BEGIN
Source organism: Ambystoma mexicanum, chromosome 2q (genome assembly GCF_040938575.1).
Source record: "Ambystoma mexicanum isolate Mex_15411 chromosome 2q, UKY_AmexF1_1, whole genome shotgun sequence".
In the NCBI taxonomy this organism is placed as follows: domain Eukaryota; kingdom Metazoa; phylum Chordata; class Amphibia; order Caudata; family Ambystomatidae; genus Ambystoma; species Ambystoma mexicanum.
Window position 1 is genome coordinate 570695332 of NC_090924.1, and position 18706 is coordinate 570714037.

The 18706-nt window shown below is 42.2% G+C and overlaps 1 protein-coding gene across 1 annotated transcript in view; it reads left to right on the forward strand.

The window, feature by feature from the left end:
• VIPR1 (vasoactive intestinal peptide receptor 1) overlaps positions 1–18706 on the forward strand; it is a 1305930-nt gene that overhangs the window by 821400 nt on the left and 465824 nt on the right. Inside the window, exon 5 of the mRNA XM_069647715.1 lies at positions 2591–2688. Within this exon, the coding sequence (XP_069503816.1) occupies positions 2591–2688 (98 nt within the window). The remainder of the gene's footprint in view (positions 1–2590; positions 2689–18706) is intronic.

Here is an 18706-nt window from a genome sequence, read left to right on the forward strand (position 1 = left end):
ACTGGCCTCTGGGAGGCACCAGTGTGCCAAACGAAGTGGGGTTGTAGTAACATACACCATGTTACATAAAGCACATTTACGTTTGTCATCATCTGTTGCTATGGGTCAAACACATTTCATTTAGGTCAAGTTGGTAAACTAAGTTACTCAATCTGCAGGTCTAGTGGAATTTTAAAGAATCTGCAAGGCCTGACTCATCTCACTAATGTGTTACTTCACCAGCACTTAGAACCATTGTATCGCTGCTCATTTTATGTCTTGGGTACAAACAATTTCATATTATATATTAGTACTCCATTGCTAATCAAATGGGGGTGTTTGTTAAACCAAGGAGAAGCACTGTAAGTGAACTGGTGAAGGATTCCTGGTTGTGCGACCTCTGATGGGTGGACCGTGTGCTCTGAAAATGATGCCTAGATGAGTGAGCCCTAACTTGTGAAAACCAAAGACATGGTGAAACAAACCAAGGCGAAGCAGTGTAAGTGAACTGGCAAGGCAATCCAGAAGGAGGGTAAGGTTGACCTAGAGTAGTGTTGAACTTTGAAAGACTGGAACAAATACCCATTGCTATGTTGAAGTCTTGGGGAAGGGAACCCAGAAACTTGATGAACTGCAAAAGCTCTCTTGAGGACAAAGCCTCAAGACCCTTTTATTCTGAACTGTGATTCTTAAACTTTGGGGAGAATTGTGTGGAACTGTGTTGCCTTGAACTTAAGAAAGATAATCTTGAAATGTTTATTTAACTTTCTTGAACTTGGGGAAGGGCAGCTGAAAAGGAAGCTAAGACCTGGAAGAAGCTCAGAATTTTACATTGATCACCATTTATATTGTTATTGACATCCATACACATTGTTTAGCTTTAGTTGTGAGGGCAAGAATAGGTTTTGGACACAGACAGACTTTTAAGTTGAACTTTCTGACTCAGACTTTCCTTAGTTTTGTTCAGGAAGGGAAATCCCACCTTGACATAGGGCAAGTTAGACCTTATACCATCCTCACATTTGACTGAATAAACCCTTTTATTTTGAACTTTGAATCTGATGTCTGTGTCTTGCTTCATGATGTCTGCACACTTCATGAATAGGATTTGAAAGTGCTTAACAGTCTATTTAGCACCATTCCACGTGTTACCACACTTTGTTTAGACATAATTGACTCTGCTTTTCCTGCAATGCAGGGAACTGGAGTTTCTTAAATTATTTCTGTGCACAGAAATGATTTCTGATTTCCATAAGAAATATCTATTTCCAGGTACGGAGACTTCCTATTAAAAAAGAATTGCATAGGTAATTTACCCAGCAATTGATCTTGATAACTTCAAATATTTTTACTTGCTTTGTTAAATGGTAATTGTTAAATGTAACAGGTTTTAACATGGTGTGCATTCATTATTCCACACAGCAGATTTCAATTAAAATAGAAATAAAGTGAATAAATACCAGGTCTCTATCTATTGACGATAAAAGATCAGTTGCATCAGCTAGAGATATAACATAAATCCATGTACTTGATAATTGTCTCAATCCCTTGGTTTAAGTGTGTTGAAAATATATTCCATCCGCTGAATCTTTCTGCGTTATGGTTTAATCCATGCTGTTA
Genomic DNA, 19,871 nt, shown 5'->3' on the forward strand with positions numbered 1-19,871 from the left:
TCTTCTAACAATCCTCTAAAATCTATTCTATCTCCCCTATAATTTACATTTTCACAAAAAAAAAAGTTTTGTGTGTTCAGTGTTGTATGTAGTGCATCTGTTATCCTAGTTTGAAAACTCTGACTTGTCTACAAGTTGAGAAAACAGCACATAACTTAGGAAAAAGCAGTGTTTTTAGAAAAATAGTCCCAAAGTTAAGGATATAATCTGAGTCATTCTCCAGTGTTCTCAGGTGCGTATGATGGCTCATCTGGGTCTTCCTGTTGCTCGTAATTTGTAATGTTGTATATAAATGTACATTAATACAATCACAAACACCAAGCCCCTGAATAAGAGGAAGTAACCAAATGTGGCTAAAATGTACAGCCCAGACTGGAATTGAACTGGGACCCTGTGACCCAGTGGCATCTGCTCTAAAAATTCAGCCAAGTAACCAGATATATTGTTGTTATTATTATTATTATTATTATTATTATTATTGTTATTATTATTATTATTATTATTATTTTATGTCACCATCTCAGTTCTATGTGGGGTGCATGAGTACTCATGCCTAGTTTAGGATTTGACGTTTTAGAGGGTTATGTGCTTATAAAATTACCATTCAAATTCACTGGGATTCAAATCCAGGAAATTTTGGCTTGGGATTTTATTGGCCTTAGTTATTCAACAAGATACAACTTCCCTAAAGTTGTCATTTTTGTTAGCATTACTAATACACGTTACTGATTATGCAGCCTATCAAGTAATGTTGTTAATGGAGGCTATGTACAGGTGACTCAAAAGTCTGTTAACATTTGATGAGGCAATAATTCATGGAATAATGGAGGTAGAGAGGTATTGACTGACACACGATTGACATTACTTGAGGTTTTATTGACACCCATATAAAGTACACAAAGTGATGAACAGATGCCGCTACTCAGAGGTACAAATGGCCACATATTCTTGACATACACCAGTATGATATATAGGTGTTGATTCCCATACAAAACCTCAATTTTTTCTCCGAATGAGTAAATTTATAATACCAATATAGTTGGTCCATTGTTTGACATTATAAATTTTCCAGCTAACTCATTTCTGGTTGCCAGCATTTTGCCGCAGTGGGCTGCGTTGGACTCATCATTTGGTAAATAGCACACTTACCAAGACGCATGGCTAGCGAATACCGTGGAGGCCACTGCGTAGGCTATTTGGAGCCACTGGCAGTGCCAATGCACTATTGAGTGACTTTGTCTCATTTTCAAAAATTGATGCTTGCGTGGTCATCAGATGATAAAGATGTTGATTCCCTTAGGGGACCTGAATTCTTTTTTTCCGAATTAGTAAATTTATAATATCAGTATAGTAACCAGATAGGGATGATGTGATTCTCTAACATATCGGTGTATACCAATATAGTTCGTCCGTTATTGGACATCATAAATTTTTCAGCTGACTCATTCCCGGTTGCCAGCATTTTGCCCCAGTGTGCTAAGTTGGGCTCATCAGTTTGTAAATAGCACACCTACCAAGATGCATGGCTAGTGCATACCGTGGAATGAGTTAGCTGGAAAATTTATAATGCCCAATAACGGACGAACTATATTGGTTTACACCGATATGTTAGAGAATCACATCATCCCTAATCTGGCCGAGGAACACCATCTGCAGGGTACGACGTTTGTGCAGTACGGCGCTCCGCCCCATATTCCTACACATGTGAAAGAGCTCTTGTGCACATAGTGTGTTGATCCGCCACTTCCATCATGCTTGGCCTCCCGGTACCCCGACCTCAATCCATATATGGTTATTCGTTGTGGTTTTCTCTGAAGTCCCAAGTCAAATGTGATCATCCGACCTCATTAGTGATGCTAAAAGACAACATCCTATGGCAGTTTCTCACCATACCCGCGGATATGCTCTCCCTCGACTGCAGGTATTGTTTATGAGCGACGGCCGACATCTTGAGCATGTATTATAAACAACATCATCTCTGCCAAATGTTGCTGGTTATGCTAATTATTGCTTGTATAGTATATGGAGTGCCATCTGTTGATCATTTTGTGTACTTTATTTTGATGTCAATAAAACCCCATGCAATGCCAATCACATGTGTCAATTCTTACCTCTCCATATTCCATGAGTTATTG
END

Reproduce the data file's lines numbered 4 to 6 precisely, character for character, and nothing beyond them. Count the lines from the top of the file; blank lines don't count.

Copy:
Window position 1 is genome coordinate 570695332 of NC_090924.1, and position 18706 is coordinate 570714037.

The 18706-nt window shown below is 42.2% G+C and overlaps 1 protein-coding gene across 1 annotated transcript in view; it reads left to right on the forward strand.

The window, feature by feature from the left end: